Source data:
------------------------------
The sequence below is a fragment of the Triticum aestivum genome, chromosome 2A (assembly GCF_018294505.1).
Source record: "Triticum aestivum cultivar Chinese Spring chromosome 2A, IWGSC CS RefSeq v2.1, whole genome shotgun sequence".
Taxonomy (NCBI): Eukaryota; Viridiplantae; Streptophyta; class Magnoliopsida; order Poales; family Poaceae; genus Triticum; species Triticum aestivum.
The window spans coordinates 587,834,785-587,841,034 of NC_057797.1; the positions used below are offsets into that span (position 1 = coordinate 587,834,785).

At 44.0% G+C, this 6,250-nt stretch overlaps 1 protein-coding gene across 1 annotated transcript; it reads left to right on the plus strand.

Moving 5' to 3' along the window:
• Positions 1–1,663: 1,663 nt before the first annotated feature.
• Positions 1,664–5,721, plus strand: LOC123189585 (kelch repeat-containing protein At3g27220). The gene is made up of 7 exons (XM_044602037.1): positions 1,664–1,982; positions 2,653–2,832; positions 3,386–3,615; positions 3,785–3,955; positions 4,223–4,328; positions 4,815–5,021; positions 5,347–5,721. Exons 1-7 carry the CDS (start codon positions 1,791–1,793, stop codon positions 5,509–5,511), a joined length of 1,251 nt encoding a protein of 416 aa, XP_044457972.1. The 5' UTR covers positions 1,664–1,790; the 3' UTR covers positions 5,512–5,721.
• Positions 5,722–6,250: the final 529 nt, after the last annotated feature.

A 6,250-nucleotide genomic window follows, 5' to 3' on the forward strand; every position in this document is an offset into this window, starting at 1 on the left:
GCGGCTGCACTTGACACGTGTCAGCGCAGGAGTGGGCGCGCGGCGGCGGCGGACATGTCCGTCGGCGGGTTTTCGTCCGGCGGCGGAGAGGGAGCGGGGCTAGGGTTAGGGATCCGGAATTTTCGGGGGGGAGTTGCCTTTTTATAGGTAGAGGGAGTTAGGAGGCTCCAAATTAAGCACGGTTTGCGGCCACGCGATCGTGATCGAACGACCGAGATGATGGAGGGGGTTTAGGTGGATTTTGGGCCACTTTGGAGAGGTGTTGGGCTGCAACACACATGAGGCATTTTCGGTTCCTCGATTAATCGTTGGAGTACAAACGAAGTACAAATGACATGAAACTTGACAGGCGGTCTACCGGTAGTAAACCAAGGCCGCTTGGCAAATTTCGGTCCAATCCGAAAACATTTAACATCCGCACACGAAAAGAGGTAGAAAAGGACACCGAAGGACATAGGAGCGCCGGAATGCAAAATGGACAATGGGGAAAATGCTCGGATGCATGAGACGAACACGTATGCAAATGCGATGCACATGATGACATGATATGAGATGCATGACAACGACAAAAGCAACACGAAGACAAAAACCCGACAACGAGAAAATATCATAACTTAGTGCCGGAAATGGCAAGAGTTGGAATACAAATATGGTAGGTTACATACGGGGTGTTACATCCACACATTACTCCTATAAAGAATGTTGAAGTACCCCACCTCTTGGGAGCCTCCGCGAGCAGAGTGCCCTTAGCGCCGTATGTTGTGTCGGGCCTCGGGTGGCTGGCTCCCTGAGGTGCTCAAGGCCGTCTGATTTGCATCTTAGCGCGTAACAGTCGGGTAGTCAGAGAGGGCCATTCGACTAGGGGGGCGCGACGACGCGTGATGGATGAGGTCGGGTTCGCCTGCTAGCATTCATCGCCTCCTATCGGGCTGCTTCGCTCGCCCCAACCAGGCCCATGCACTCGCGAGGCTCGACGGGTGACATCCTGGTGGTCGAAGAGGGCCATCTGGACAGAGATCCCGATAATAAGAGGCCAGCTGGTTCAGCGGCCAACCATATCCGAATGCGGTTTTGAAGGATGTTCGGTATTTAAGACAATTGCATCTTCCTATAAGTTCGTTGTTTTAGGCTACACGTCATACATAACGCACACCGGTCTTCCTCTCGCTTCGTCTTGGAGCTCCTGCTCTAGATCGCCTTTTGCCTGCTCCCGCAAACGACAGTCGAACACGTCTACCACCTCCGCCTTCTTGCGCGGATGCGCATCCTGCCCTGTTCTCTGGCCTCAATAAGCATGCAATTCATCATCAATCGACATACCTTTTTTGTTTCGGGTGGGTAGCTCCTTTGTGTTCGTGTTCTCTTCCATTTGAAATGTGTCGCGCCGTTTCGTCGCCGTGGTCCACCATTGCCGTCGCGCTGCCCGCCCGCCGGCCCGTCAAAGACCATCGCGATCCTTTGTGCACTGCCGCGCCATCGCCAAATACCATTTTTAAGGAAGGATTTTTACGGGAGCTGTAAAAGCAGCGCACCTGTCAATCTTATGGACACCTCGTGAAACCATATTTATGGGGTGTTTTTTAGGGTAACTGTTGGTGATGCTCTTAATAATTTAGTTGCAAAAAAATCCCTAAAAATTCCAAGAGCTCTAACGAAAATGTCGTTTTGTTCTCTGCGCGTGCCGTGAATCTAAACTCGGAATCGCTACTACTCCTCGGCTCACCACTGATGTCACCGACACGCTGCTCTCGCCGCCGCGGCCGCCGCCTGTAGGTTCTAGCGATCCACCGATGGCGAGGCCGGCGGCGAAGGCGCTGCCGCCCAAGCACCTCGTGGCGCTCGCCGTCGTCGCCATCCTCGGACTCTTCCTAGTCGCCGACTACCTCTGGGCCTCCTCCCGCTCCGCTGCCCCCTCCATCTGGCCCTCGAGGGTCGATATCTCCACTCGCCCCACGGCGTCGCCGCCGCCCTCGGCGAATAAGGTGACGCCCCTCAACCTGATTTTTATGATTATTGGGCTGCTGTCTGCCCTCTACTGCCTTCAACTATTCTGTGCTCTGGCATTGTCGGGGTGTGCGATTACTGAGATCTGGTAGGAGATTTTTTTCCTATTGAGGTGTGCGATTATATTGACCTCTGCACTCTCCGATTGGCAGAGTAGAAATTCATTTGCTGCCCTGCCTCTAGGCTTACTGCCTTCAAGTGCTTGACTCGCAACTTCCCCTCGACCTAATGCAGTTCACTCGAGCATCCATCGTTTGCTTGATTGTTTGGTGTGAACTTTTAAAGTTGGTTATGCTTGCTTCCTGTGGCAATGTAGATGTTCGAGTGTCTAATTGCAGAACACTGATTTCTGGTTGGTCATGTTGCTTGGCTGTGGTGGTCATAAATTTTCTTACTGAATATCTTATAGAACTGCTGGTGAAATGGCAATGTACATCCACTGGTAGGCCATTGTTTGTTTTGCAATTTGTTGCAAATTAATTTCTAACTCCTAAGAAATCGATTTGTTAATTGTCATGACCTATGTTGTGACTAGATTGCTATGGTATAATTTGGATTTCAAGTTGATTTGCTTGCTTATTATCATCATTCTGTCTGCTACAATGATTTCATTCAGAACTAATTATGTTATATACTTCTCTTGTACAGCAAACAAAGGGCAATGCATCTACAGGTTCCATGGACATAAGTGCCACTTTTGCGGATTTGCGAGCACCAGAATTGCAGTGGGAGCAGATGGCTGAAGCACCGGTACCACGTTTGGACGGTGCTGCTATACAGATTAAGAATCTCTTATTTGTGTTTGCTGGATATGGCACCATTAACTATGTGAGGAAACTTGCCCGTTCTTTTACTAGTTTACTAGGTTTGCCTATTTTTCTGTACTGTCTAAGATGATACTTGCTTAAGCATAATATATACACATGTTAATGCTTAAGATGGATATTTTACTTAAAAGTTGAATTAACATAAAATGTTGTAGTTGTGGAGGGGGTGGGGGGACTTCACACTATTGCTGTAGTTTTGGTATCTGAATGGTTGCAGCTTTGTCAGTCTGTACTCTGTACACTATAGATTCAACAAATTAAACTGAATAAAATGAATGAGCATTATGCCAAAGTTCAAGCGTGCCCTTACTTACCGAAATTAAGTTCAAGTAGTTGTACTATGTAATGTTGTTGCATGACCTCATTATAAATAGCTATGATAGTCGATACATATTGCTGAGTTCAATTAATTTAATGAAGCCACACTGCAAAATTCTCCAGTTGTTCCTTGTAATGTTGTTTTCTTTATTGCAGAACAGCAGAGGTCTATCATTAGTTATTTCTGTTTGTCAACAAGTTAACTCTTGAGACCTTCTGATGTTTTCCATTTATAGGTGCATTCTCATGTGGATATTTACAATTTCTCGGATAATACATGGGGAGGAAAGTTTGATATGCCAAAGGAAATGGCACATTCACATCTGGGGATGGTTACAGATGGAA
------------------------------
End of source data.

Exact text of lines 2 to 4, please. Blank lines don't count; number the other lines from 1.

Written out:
Source record: "Triticum aestivum cultivar Chinese Spring chromosome 2A, IWGSC CS RefSeq v2.1, whole genome shotgun sequence".
Taxonomy (NCBI): Eukaryota; Viridiplantae; Streptophyta; class Magnoliopsida; order Poales; family Poaceae; genus Triticum; species Triticum aestivum.
The window spans coordinates 587,834,785-587,841,034 of NC_057797.1; the positions used below are offsets into that span (position 1 = coordinate 587,834,785).